“So many people are running away from things, simply because they are creating negative emotions, but they do not bother to ask themselves why,” she said. “By asking yourself why something makes you sad, upset, angry or uncomfortable, you can understand yourself better and weaken its power over you.”

This has helped her drill down to the root of a problem, work through it and then feel happier after that fact.

“It’s so easy to say, ‘I want to worry about myself later,’ but when I finally learned to take my happiness seriously, I also learned to worry about myself now.”

– Jeanine Duval, co-founder of online resource for tarot and astrology enthusiasts

Start your day with a good attitude towards others.

Chantal Dempsey, a 46-year-old life coach, was so inspired by this advice she learned in therapy that she chose a career based on giving this wisdom to others: “Make sure every morning that you act and enjoy the first half -time of the day when you come to work, school or college, ”she said.

“After half an hour, because you have created a wonderful living energy around you and people are nice to you, it makes you feel better,” she continued. “People smile at you, they are happy to see you, which changes your state and fills your positivity and happiness.”

Take your own happiness seriously.

This powerful statement greatly influenced Jeanine Duval, co-founder and editor of an online resource for tarot and astrology enthusiasts.

“It seems pretty obvious, but it’s so easy to put your own happiness on the burner because of external stressors like work, relationships, or just life as a whole,” Duval said. “It’s so easy to say, ‘I want to worry about myself later,’ but when I finally learned to take my happiness seriously, I also learned to worry about myself now.”

She also learned that many people think they can have full control over other people’s emotions, but noted the importance of not doing so. “You can only control your own emotions, which means you can control the actions that trigger those emotions,” she added. “Do not ignore what makes you happy, otherwise you will hold yourself back.”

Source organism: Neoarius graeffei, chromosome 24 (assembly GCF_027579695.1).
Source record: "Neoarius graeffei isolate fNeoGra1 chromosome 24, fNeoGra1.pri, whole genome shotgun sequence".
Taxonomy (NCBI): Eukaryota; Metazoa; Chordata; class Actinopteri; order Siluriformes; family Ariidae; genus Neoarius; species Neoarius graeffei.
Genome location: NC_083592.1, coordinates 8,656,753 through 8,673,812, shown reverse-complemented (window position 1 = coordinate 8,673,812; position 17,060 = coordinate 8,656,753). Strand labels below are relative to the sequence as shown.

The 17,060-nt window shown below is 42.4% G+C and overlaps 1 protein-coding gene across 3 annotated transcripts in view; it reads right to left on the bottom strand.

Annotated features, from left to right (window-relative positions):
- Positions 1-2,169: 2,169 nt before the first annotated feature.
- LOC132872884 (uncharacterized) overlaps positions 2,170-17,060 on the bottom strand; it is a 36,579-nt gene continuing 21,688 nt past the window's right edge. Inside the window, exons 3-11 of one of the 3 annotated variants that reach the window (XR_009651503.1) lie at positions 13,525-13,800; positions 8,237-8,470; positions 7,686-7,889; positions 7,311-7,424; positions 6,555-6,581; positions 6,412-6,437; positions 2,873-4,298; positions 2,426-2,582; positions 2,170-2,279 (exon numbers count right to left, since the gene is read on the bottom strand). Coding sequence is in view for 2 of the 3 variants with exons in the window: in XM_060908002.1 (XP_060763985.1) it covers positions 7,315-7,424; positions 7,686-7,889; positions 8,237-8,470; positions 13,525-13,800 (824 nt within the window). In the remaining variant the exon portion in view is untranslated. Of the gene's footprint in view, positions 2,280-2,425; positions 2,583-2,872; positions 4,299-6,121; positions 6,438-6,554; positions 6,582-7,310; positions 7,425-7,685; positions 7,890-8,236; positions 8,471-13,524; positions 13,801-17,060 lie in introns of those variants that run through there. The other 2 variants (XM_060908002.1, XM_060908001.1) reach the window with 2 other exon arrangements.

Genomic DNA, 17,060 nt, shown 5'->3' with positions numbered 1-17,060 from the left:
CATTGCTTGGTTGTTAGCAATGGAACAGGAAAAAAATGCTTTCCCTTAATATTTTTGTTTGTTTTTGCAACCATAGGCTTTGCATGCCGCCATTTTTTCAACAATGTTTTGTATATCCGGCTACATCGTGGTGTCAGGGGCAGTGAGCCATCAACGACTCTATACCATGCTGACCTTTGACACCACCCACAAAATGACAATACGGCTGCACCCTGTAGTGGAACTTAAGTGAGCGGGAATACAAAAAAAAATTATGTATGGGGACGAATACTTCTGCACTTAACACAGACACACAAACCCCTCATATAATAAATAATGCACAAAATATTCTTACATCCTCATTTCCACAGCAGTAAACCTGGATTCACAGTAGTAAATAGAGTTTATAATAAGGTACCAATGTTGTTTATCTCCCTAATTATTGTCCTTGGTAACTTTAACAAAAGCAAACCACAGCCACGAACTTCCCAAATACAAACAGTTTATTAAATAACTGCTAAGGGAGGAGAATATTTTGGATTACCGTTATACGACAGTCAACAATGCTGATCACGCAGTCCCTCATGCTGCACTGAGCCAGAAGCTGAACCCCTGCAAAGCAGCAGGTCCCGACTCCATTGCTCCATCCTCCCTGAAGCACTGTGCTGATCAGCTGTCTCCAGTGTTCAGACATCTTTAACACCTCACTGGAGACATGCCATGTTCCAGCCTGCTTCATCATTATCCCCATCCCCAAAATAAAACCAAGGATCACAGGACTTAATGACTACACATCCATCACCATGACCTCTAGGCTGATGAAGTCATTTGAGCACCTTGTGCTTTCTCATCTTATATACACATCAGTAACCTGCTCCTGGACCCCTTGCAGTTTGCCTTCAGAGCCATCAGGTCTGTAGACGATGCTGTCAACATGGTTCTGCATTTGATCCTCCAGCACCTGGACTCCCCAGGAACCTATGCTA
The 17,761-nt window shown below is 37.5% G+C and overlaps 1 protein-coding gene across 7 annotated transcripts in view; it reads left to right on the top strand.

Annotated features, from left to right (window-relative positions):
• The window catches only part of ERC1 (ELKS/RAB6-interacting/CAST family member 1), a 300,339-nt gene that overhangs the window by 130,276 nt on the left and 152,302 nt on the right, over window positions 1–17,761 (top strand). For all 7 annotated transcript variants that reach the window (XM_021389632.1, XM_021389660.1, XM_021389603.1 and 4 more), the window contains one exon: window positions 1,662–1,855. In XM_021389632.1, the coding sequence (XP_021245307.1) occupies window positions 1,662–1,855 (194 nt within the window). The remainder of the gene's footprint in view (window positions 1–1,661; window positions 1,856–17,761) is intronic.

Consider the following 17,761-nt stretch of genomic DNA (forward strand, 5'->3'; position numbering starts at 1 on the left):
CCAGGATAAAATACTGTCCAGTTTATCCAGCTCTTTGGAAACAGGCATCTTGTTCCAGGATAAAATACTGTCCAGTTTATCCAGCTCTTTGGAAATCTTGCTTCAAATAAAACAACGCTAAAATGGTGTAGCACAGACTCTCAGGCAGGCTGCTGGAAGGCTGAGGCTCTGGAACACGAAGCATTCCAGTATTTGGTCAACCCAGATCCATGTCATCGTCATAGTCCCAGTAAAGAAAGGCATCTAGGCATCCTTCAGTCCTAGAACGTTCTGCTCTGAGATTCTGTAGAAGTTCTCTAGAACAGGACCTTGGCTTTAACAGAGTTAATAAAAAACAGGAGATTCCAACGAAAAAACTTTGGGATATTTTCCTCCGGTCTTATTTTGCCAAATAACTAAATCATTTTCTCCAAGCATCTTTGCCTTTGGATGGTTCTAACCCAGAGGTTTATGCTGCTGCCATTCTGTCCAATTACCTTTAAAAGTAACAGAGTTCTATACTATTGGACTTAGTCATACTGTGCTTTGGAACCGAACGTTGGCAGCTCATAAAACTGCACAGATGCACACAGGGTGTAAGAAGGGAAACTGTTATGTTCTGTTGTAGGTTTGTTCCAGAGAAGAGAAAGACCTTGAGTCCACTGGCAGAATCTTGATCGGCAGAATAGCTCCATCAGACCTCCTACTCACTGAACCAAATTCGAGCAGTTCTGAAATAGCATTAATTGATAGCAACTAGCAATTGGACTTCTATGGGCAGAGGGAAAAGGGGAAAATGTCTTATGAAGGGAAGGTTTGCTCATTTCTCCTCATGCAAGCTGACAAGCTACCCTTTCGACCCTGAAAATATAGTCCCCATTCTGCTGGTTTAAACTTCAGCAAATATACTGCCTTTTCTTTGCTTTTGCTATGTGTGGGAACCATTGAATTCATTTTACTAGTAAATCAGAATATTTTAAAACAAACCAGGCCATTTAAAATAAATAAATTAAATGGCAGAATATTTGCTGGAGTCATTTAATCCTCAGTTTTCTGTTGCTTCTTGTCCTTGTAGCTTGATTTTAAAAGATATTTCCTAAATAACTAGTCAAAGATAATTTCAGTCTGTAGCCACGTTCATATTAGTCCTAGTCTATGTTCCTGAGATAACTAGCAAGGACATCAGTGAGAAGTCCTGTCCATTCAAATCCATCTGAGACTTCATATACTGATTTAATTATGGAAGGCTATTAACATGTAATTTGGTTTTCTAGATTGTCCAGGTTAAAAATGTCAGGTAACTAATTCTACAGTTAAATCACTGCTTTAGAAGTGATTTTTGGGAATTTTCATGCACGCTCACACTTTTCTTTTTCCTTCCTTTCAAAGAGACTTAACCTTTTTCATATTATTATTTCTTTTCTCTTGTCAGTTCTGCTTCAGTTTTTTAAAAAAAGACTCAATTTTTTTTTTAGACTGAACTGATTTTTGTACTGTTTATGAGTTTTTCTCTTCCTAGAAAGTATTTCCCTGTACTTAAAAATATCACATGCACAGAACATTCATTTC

Self-care is not selfish.

Kimberly King, a 51-year-old parenting expert and author, spent years as a dedicated mother of three, a Marine wife and a kindergarten teacher. In the process, she lost herself.

“I became obsessed with taking care of everyone and everything and it left me no time or energy to focus on myself,” she explained.

But then her therapist told her that it was important to focus more on herself.

“I suppose I needed to hear this from a therapist because I just could not see how bad it was,” she said. “I did therapy night my night. No cooking, no children’s homework, no cleaning. I went into therapy and then met up with a boyfriend for dinner. ”

This led her to prioritize other self-care routines.

“I started going to yoga every day. The friends I made in my yoga studio are my soul sisters. I go outside every day with walks and runs. I bathed with a locked door. I started writing again and pursued my calling to be an author of children’s books, ”she said.

“The more you assure yourself of your happiness, existing or not, you will eventually experience the happiness you brought forth.”

– Heather Keita

Speak for yourself.

Mone Symone, a 26-year-old leader, went into therapy for years to help overcome childhood traumas. She said the best advice she received in the process was, “I have control over my happiness and my life, and to always use my voice no matter what.”

“Hearing that helped motivate me not to settle for less than what I deserve. That if I wanted better out of life, I had to make it happen, ”she said.

This has also helped her in her music industry career. “People expect me to take a lot of BS or change myself for the benefit of them, but I always think back to that advice of standing up for myself and always using my voice,” she said.

Fake it until you do.

After two years in therapy, Heather Keita, a 36-year-old editor, finally received some advice that ended her cycle of misfortune.

“The more you assure yourself of your happiness, existing or not, you will eventually experience the happiness you brought forth,” she said.

She now says to herself, “I’m happy today because I have this amazing food to eat and my car has just been washed and looks good,” or “I’m happy today because I went to work, made some money and could enjoy my free time now. ”

Doing this daily has allowed Keita to focus on the many reasons why she should be happy. “They were there all the time, even in all the time I spent wasting on being unhappy,” she said. “Now the only thing I’m really unhappy about is that it took years of therapy to realize that this amazing little trick exists.”